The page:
An inspiring, disquieting history of her homeland—personal, political, polemical—by an Afghan woman now living in Canada.
Best known for her journalism and the films Kandahar and Return to Kandahar, Pazira recalls among her earliest childhood memories a visit to her father (a physician and political activist) at a detention center in 1978, when she was only five. He was eventually released, but the family lived in fear and was subjected to constant harassment. The Paziras endured the Soviet invasion; their initial elation at the rise of mujahidin was soon followed by dismay and disillusionment with the harshness of these anti-Soviet fighters. The author’s description and analysis of the mujahidin’s sanguinary strategies serves uncomfortably well to explain the current behavior of Iraqi insurgents as well. By firing rockets into their own neighborhoods, she avers, the mujahidin aimed to show people in a most horrible way that the Soviets could never protect them. Following the emergence of the Taliban, the Paziras realized they must leave their homeland, which no longer welcomed—or even tolerated—people with liberal political, religious and social views. The most gripping passages deal with their escape in 1989. After bribing border guards and dulcifying military patrols, they finally got into Pakistan, but living conditions were so miserable that they eventually emigrated to Canada, which welcomed them as political refugees. The author continued her education there, then returned to Afghanistan after the fall of the Taliban to discover that the lives of ordinary people remained miserable despite, or even because of, the U.S. military presence. Pazira’s most wrenching discovery concerned the fate of her long-time friend Dyana, a young woman who had stayed behind and eventually succumbed to despair. In another affecting segment, the author goes to Russia to interview people touched by the Afghan war.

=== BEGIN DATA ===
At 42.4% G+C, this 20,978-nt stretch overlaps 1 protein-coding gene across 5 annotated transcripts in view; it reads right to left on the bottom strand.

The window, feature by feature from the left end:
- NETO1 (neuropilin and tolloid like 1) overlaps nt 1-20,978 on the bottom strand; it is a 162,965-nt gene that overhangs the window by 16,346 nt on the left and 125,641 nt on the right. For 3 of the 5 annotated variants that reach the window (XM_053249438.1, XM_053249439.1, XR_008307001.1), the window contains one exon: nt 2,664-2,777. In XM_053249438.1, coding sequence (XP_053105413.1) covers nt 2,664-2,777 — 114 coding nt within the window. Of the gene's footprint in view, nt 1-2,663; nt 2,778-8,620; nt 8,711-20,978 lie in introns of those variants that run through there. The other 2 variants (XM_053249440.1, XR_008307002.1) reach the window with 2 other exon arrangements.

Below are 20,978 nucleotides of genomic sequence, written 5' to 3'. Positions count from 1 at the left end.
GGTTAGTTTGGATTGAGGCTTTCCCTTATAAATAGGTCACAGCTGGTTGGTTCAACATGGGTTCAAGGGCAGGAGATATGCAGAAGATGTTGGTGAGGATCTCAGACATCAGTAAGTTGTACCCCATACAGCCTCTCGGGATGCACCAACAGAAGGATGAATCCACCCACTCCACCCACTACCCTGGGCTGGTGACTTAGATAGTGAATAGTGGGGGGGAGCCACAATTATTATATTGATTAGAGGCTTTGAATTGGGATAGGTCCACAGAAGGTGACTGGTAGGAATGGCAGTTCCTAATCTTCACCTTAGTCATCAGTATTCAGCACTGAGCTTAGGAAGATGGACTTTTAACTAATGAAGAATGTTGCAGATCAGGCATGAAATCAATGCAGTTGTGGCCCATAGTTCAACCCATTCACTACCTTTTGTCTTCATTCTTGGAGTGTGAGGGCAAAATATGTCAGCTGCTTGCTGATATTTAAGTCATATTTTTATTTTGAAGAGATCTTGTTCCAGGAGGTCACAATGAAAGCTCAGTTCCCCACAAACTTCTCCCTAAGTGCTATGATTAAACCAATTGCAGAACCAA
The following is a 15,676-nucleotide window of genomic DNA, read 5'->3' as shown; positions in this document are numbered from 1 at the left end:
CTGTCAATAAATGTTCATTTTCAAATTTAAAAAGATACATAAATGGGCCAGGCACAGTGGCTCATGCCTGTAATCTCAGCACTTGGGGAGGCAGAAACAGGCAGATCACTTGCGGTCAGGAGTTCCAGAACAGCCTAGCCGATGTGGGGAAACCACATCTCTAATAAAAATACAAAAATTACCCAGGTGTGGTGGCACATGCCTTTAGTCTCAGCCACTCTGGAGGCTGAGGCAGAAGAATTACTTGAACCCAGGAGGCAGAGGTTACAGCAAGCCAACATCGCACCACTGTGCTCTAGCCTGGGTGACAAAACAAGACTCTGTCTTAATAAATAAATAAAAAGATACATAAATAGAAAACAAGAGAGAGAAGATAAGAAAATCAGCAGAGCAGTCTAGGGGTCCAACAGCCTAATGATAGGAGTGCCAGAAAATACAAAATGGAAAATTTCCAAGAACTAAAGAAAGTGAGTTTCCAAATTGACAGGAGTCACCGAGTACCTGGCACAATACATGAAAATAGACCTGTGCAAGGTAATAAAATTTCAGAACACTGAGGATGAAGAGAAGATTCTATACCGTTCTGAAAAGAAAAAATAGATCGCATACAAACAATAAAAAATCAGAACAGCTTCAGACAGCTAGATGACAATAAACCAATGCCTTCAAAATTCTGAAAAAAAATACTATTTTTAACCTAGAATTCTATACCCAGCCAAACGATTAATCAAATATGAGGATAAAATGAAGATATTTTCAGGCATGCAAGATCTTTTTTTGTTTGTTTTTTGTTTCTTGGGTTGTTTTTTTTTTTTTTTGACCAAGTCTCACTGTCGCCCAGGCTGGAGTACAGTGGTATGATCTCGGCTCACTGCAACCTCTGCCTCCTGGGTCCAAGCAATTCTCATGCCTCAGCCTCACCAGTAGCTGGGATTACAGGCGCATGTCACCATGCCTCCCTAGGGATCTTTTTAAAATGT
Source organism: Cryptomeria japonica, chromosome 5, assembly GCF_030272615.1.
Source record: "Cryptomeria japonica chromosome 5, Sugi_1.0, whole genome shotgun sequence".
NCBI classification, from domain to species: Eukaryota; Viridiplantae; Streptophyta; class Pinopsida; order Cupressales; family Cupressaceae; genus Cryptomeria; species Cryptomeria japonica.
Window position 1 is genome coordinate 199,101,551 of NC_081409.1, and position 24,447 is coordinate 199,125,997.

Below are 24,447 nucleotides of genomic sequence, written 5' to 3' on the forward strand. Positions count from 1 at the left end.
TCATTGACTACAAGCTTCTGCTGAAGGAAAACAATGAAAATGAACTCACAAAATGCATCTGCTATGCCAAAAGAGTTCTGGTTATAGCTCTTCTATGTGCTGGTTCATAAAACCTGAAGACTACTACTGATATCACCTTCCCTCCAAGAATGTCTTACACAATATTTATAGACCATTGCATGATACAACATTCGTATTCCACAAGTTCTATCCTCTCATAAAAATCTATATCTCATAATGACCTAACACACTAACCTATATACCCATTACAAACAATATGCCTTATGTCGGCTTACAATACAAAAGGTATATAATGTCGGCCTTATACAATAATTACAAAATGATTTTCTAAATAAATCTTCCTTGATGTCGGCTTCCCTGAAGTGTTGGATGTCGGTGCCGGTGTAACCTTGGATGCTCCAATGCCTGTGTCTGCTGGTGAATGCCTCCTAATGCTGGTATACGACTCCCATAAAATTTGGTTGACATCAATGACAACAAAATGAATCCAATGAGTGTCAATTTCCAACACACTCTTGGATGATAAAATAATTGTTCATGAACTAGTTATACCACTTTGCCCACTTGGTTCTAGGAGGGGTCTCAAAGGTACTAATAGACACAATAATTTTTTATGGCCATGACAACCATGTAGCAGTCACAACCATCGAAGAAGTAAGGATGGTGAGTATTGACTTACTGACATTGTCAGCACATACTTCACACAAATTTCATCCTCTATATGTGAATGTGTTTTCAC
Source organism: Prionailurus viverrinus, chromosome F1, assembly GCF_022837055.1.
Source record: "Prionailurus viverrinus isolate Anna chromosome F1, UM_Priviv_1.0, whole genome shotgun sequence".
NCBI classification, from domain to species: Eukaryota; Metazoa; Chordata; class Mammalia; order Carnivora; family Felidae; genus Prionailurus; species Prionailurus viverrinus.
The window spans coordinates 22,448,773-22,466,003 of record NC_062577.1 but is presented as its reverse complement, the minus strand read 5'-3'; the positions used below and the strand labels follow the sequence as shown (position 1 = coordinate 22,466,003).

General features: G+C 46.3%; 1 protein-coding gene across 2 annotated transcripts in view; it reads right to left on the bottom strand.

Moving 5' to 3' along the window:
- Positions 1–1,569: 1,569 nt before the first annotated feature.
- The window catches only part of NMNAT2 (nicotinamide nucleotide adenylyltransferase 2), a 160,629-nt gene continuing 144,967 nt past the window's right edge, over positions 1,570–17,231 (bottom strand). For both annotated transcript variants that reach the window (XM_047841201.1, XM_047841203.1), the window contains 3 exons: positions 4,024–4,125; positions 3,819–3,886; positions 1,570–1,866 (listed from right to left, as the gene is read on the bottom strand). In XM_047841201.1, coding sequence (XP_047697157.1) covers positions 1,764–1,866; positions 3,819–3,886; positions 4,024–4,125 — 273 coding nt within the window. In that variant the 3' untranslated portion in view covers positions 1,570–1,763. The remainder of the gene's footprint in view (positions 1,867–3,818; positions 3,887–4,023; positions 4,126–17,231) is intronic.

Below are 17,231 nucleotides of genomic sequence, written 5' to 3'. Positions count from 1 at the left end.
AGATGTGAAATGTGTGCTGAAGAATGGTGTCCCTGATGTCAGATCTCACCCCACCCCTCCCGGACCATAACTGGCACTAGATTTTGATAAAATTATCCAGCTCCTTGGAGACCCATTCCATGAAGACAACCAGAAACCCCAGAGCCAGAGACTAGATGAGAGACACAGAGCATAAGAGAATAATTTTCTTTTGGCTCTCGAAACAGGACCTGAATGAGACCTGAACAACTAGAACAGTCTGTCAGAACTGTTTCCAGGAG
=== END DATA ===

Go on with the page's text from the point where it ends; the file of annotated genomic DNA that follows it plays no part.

An eloquent celebration of survival even as it explores the darkness of despair. (b&w photos)